What is it about?
This is an interesting case of a patient who overdosed propranolol, a type of beta-blocker usually for the treatment of hypertension, anxiety symptoms or palpitations relating to an overactive thyroid gland. An commonly seen pattern of electrocardiogram (ECG) was seen, similar to Brugada syndrome. Brugada syndrome was classically recognised to be a congenital defect of the ion channels of the cardiac cells. It can complicate to life-threatening cardiac rhythm abnormalities. However, the Brugada ECG pattern can also be "induced" by propranolol even for patients not known to be the congenital defect. This drug is also known to be able to dissolve in lipid, making its penetration to the brain easier. Hyperactivity of neurotransmitters in the brain can result in seizure.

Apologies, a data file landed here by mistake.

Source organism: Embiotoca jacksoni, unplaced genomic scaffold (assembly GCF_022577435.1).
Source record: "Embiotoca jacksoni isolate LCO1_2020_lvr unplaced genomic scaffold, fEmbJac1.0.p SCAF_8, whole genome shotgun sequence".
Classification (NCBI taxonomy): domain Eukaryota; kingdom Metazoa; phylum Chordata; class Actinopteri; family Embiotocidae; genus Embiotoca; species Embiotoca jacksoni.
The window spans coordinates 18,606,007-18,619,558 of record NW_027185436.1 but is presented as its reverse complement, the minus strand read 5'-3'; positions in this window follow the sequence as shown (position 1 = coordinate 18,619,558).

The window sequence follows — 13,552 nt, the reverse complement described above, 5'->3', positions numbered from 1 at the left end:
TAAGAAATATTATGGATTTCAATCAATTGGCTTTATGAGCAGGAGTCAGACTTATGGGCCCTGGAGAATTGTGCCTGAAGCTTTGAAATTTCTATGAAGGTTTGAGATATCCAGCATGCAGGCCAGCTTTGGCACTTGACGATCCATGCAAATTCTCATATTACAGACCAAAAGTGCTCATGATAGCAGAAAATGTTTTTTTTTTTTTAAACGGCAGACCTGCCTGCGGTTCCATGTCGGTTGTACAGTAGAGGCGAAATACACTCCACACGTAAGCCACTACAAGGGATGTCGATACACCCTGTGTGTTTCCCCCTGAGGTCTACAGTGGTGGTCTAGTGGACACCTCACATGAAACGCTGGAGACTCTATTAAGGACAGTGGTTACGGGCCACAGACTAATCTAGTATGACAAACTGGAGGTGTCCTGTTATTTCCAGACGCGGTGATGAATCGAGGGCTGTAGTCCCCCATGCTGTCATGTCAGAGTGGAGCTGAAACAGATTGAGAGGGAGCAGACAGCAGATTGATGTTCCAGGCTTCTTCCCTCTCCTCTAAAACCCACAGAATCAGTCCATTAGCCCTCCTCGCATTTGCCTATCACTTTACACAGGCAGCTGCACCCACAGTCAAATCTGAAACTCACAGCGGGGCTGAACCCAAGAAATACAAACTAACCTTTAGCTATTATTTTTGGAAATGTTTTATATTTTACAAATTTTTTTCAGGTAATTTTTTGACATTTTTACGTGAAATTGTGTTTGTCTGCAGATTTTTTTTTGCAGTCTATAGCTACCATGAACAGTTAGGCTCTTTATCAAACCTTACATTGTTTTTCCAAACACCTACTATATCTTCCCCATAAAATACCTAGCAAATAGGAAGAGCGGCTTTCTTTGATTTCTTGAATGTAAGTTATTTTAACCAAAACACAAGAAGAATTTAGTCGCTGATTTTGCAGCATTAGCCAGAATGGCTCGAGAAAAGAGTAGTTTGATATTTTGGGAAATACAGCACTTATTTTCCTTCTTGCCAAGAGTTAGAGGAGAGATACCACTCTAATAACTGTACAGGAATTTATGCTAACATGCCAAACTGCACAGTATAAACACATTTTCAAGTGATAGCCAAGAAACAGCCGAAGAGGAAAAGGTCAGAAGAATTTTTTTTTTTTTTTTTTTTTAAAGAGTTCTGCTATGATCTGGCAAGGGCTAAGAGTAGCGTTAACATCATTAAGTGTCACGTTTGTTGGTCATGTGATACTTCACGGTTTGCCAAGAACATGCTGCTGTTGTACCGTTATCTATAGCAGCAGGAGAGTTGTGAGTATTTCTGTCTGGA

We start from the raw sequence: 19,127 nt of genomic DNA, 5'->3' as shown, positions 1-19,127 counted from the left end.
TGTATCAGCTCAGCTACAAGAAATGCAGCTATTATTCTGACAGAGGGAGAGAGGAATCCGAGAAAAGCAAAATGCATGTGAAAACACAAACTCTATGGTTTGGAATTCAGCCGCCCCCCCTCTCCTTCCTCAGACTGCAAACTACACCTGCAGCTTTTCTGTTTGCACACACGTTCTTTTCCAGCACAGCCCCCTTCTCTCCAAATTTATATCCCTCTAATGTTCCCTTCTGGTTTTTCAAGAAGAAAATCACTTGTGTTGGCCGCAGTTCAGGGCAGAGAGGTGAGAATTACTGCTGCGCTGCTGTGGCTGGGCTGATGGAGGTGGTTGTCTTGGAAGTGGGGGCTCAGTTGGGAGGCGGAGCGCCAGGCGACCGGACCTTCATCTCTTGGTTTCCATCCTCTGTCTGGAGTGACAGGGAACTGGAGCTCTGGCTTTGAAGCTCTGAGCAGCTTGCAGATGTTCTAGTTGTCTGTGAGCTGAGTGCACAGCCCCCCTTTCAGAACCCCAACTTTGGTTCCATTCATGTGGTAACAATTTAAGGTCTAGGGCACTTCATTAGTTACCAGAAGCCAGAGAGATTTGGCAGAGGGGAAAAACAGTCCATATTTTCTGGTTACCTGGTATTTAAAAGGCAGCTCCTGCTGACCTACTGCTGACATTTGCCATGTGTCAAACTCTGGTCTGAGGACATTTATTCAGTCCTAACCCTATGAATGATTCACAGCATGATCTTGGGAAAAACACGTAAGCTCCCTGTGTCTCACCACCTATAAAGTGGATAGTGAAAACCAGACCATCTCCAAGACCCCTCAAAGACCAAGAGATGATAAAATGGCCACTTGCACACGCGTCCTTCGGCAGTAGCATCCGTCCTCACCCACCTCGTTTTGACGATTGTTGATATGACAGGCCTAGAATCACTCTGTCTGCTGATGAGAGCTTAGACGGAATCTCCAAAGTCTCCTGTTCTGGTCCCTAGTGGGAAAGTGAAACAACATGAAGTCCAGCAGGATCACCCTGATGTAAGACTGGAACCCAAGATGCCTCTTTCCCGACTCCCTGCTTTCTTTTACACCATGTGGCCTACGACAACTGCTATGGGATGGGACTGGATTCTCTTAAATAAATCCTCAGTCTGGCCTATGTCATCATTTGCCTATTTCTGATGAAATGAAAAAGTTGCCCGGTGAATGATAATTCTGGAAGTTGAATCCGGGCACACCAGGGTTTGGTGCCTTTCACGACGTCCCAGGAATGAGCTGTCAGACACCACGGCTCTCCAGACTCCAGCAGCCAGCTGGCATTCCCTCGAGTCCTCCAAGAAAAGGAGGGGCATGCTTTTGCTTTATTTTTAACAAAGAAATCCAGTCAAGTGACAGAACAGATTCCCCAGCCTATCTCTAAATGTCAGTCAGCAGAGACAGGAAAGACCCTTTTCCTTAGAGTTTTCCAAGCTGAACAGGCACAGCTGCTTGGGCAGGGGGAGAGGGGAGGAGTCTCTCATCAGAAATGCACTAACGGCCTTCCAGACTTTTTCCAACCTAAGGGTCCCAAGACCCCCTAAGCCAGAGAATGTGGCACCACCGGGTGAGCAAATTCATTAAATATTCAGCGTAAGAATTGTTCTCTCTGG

Why is it important?
1. Brugada ECG pattern can be both congenital and acquired, especially under the influence of drugs and metabolic abnormalities. 2. Brugada syndrome can sometimes be "concealed" and not conspicuous in routine 12-lead ECGs. Modification of right sided chest leads with a up-shift of one intercostal space may help. 3. "Acquired" Brugada ECG can be reversible and may not require installation of a implantable cardivertor-defibrillator (ICD), a treatment for the congenital type of Brugada syndrome with high risk of life-threatening arrhythmias. 4. Aggressive treatments are required for the management of patients with propranolol overdose to the extent of cardiac arrhythmias and seizures.
The following have contributed to this page: Dr Patrick Siu Chung Leung